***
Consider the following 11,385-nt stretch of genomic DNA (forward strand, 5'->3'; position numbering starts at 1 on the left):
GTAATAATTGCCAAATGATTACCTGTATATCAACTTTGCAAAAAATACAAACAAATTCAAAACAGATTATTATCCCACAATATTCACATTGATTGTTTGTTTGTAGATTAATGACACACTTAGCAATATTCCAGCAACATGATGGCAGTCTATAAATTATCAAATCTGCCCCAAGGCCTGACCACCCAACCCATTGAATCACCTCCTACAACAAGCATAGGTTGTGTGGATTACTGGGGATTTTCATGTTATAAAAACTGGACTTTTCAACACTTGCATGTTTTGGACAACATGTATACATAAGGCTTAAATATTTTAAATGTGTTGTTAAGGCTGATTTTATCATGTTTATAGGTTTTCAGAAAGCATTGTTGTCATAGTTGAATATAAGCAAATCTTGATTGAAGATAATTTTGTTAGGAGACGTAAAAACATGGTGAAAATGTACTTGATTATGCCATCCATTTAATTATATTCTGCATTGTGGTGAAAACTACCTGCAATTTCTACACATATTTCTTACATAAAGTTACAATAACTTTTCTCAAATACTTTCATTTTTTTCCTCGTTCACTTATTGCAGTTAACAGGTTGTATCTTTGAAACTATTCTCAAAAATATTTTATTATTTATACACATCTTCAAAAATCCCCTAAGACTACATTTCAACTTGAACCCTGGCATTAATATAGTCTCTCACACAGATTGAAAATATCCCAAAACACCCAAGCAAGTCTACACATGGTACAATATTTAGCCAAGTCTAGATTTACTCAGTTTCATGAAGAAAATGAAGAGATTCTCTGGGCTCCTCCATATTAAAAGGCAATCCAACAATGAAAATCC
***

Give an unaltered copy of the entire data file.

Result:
Consider the following 11,385-nt stretch of genomic DNA (forward strand, 5'->3'; position numbering starts at 1 on the left):
GTAATAATTGCCAAATGATTACCTGTATATCAACTTTGCAAAAAATACAAACAAATTCAAAACAGATTATTATCCCACAATATTCACATTGATTGTTTGTTTGTAGATTAATGACACACTTAGCAATATTCCAGCAACATGATGGCAGTCTATAAATTATCAAATCTGCCCCAAGGCCTGACCACCCAACCCATTGAATCACCTCCTACAACAAGCATAGGTTGTGTGGATTACTGGGGATTTTCATGTTATAAAAACTGGACTTTTCAACACTTGCATGTTTTGGACAACATGTATACATAAGGCTTAAATATTTTAAATGTGTTGTTAAGGCTGATTTTATCATGTTTATAGGTTTTCAGAAAGCATTGTTGTCATAGTTGAATATAAGCAAATCTTGATTGAAGATAATTTTGTTAGGAGACGTAAAAACATGGTGAAAATGTACTTGATTATGCCATCCATTTAATTATATTCTGCATTGTGGTGAAAACTACCTGCAATTTCTACACATATTTCTTACATAAAGTTACAATAACTTTTCTCAAATACTTTCATTTTTTTCCTCGTTCACTTATTGCAGTTAACAGGTTGTATCTTTGAAACTATTCTCAAAAATATTTTATTATTTATACACATCTTCAAAAATCCCCTAAGACTACATTTCAACTTGAACCCTGGCATTAATATAGTCTCTCACACAGATTGAAAATATCCCAAAACACCCAAGCAAGTCTACACATGGTACAATATTTAGCCAAGTCTAGATTTACTCAGTTTCATGAAGAAAATGAAGAGATTCTCTGGGCTCCTCCATATTAAAAGGCAATCCAACAATGAAAATCC